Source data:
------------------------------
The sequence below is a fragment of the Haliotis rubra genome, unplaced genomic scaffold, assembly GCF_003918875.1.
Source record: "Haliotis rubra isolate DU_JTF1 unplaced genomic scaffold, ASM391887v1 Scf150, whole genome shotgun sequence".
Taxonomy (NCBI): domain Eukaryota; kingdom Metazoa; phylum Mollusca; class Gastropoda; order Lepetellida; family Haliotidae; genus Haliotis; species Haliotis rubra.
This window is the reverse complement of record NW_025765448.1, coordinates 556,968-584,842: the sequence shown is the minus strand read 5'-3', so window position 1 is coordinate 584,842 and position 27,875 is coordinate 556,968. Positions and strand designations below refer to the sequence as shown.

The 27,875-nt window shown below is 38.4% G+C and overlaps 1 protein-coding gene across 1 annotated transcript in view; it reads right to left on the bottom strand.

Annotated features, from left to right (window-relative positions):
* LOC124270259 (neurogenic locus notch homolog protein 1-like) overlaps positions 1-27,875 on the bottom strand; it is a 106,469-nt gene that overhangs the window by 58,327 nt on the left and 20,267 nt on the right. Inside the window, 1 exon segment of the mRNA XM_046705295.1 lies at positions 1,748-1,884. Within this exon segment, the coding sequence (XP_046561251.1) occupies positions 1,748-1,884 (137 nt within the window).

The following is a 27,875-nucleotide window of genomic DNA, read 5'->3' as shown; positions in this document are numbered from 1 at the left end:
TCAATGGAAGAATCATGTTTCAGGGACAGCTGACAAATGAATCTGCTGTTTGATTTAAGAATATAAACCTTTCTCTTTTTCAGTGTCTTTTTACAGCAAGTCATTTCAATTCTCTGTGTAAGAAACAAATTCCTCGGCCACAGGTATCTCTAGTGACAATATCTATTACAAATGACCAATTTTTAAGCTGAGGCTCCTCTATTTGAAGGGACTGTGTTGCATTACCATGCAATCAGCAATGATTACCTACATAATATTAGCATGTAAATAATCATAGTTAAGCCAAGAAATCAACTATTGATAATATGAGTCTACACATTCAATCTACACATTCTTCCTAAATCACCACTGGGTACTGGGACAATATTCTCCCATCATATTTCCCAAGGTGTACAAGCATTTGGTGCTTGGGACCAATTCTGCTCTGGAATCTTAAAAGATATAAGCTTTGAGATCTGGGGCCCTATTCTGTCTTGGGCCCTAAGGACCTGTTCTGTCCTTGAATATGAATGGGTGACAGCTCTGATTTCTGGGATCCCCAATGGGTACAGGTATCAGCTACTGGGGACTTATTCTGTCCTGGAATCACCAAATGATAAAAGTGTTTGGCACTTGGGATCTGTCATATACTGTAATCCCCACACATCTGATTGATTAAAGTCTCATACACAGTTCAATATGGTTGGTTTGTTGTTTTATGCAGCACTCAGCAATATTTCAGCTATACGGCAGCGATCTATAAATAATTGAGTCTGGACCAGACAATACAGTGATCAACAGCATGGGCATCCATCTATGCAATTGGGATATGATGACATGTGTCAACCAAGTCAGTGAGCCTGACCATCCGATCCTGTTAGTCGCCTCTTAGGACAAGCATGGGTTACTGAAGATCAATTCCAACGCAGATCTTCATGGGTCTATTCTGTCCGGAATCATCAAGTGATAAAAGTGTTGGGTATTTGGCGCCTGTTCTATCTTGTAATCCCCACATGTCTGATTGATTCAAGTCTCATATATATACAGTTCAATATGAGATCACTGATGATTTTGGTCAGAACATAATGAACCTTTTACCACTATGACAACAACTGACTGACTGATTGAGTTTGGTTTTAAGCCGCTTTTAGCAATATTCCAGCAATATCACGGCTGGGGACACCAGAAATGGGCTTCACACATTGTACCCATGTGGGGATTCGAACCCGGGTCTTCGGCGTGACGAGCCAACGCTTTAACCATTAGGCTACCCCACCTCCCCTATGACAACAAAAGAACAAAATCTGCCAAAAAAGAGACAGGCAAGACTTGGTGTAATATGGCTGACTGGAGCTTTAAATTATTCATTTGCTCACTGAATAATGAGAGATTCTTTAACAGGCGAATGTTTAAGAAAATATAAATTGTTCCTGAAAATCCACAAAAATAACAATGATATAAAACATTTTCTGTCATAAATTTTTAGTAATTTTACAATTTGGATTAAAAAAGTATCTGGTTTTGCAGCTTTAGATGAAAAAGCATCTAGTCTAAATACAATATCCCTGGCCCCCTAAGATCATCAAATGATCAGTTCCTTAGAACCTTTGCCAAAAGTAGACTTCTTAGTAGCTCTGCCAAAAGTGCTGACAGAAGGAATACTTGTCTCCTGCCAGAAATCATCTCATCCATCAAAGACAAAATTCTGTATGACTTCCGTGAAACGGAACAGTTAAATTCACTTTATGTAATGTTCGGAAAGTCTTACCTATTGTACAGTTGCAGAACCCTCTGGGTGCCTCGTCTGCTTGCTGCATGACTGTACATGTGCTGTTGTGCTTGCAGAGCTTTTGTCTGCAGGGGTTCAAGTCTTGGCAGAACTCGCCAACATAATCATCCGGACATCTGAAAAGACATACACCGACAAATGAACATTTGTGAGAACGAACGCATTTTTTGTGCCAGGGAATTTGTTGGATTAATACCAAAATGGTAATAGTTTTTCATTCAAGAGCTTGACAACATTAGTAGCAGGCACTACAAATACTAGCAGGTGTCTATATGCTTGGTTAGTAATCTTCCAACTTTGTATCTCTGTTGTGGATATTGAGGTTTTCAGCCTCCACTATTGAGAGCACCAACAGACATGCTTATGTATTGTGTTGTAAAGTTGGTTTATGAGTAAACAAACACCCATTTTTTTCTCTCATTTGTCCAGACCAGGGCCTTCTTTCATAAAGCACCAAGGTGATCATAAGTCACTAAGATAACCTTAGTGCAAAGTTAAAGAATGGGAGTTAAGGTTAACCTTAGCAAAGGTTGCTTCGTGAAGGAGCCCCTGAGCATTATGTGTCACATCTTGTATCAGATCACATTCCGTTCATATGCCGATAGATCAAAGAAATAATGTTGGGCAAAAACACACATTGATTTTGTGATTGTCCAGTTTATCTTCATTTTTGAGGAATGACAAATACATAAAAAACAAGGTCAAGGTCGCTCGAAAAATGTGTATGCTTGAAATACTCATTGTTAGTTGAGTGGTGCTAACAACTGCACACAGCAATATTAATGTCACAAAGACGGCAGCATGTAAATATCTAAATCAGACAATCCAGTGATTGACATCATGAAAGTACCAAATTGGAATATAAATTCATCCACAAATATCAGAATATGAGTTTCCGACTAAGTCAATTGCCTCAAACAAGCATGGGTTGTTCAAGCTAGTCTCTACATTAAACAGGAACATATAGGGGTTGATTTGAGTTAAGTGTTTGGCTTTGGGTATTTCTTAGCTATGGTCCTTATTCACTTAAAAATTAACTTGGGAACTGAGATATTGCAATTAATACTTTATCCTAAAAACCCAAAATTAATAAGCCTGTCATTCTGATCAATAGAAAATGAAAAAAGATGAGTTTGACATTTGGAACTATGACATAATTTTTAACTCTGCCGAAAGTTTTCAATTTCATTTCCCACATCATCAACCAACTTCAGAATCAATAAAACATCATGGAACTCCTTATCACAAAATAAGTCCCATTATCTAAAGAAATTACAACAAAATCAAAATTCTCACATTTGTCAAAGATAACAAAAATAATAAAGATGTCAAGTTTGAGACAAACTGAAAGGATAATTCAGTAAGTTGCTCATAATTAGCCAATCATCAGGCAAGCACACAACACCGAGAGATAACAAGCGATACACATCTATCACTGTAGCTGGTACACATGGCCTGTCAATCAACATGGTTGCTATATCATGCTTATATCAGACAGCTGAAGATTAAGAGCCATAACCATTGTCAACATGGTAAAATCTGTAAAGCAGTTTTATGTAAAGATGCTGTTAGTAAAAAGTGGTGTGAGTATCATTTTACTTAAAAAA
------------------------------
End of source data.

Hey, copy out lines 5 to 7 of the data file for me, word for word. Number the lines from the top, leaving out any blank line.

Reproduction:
The 27,875-nt window shown below is 38.4% G+C and overlaps 1 protein-coding gene across 1 annotated transcript in view; it reads right to left on the bottom strand.

Annotated features, from left to right (window-relative positions):
* LOC124270259 (neurogenic locus notch homolog protein 1-like) overlaps positions 1-27,875 on the bottom strand; it is a 106,469-nt gene that overhangs the window by 58,327 nt on the left and 20,267 nt on the right. Inside the window, 1 exon segment of the mRNA XM_046705295.1 lies at positions 1,748-1,884. Within this exon segment, the coding sequence (XP_046561251.1) occupies positions 1,748-1,884 (137 nt within the window).